any_goals assumption

The first tactic in the by block below repeatedly splits conjunctions:

example (p q r : Prop) (hp : p) (hq : q) (hr : r) :
      p ∧ ((p ∧ q) ∧ r) ∧ (q ∧ r ∧ p) := by
  repeat (any_goals constructor)
  all_goals assumption

In fact, we can compress the full tactic down to one line:

example (p q r : Prop) (hp : p) (hq : q) (hr : r) :
      p ∧ ((p ∧ q) ∧ r) ∧ (q ∧ r ∧ p) := by
  repeat (any_goals (first | constructor | assumption))

The combinator focus t ensures that t only effects the current goal, temporarily hiding the others from the scope. So, if t ordinarily only effects the current goal, focus (all_goals t) has the same effect as t.

Rewriting

The rewrite tactic (abbreviated rw) and the simp tactic were introduced briefly in Calculational Proofs. In this section and the next, we discuss them in greater detail.

The rewrite tactic provides a basic mechanism for applying substitutions to goals and hypotheses, providing a convenient and efficient way of working with equality. The most basic form of the tactic is rewrite [t], where t is a term whose type asserts an equality. For example, t can be a hypothesis h : x = y in the context; it can be a general lemma, like add_comm : ∀ x y, x + y = y + x, in which the rewrite tactic tries to find suitable instantiations of x and y; or it can be any compound term asserting a concrete or general equation. In the following example, we use this basic form to rewrite the goal using a hypothesis.

example (f : Nat → Nat) (k : Nat) (h₁ : f 0 = 0) (h₂ : k = 0) : f k = 0 := by
  rw [h₂] -- replace k with 0
  rw [h₁] -- replace f 0 with 0

In the example above, the first use of rw replaces k with 0 in the goal f k = 0. Then, the second one replaces f 0 with 0. The tactic automatically closes any goal of the form t = t. Here is an example of rewriting using a compound expression:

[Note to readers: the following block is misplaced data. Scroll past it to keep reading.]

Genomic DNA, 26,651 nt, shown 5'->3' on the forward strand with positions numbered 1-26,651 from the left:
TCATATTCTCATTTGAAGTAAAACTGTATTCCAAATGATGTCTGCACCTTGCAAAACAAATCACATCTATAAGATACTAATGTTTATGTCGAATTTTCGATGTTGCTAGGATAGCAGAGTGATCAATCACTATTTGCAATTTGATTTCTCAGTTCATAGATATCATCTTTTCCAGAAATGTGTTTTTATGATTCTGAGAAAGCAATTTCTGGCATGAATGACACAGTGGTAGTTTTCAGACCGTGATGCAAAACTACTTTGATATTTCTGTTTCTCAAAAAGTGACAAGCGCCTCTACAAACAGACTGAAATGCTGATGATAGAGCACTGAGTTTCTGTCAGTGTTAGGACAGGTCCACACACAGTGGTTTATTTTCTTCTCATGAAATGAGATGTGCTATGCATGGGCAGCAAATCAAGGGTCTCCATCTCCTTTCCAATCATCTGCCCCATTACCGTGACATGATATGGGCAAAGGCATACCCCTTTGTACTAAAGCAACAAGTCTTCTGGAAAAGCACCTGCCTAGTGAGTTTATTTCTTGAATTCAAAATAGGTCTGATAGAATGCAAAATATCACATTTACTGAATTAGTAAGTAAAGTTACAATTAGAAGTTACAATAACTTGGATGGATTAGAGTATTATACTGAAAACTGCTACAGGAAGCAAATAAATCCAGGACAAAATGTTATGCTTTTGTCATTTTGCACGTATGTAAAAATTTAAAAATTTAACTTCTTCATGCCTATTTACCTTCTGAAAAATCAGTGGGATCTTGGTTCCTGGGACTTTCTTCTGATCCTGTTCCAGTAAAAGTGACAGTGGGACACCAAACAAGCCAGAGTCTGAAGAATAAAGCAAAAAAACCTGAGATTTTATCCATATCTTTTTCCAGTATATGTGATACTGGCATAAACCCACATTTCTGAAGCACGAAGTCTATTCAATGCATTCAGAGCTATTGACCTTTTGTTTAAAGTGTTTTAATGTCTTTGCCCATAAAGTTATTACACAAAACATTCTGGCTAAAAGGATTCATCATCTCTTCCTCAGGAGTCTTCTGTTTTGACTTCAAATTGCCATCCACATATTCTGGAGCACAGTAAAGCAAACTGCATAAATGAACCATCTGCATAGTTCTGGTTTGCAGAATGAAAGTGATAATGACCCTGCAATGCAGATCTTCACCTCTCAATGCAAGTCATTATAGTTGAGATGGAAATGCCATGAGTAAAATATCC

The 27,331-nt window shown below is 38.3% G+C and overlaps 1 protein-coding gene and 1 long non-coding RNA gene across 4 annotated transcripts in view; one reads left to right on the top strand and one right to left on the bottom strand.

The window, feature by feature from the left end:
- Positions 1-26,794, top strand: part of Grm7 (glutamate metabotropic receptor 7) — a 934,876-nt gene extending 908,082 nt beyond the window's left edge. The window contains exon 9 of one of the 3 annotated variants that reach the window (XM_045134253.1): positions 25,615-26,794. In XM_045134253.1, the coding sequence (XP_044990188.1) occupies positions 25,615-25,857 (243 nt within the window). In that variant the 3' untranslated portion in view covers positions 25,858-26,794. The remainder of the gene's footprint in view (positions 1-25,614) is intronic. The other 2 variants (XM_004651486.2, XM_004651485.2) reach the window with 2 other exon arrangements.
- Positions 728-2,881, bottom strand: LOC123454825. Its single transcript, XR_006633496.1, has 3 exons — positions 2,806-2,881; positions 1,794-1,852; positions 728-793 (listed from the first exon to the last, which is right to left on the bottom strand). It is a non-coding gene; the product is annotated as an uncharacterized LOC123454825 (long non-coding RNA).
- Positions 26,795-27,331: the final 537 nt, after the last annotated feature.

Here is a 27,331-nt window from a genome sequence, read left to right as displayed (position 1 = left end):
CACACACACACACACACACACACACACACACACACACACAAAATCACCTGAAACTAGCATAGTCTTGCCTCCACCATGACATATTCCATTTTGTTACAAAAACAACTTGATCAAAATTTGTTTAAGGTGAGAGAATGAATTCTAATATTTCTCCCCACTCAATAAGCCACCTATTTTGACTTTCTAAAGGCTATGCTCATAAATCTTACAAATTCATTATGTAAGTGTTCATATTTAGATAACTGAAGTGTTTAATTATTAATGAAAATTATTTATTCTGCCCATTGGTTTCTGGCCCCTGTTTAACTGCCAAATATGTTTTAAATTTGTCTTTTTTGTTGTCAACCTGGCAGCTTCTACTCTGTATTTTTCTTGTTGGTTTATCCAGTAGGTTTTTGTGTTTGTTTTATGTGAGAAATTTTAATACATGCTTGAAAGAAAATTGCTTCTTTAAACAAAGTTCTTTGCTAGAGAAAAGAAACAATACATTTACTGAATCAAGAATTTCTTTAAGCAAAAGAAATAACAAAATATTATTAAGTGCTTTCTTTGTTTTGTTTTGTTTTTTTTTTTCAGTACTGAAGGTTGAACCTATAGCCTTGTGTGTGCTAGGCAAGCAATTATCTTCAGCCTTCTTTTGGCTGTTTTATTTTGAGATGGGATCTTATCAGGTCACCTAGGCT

example (x y : Nat) (p : Nat → Prop) (q : Prop) (h : q → x = y)
        (h' : p y) (hq : q) : p x := by
  rw [h hq]; assumption

Here, h hq establishes the equation x = y.

Multiple rewrites can be combined using the notation rw [t_1, ..., t_n], which is just shorthand for rw [t_1]; ...; rw [t_n]. The previous example can be written as follows:

example (f : Nat → Nat) (k : Nat) (h₁ : f 0 = 0) (h₂ : k = 0) : f k = 0 := by
  rw [h₂, h₁]

By default, rw uses an equation in the forward direction, matching the left-hand side with an expression, and replacing it with the right-hand side. The notation ←t can be used to instruct the tactic to use the equality t in the reverse direction.

example (f : Nat → Nat) (a b : Nat) (h₁ : a = b) (h₂ : f a = 0) : f b = 0 := by
  rw [←h₁, h₂]

In this example, the term ←h₁ instructs the rewriter to replace b with a. In the editors, you can type the backwards arrow as \l. You can also use the ascii equivalent, <-.

Sometimes the left-hand side of an identity can match more than one subterm in the pattern, in which case the rw tactic chooses the first match it finds when traversing the term. If that is not the one you want, you can use additional arguments to specify the appropriate subterm.

example (a b c : Nat) : a + b + c = a + c + b := by
  rw [Nat.add_assoc, Nat.add_comm b, ← Nat.add_assoc]

example (a b c : Nat) : a + b + c = a + c + b := by
  rw [Nat.add_assoc, Nat.add_assoc, Nat.add_comm b]

example (a b c : Nat) : a + b + c = a + c + b := by
  rw [Nat.add_assoc, Nat.add_assoc, Nat.add_comm _ b]

In the first example above, the first step rewrites a + b + c to a + (b + c). The next step applies commutativity to the term b + c; without specifying the argument, the tactic would instead rewrite a + (b + c) to (b + c) + a. Finally, the last step applies associativity in the reverse direction, rewriting a + (c + b) to a + c + b. The next two examples instead apply associativity to move the parenthesis to the right on both sides, and then switch b and c. Notice that the last example specifies that the rewrite should take place on the right-hand side by specifying the second argument to Nat.add_comm.

By default, the rewrite tactic affects only the goal. The notation rw [t] at h applies the rewrite t at hypothesis h.

example (f : Nat → Nat) (a : Nat) (h : a + 0 = 0) : f a = f 0 := by
  rw [Nat.add_zero] at h
  rw [h]

The first step, rw [Nat.add_zero] at h, rewrites the hypothesis a + 0 = 0 to a = 0. Then the new hypothesis a = 0 is used to rewrite the goal to f 0 = f 0.

The rewrite tactic is not restricted to propositions. In the following example, we use rw [h] at t to rewrite the hypothesis t : Tuple α n to t : Tuple α 0.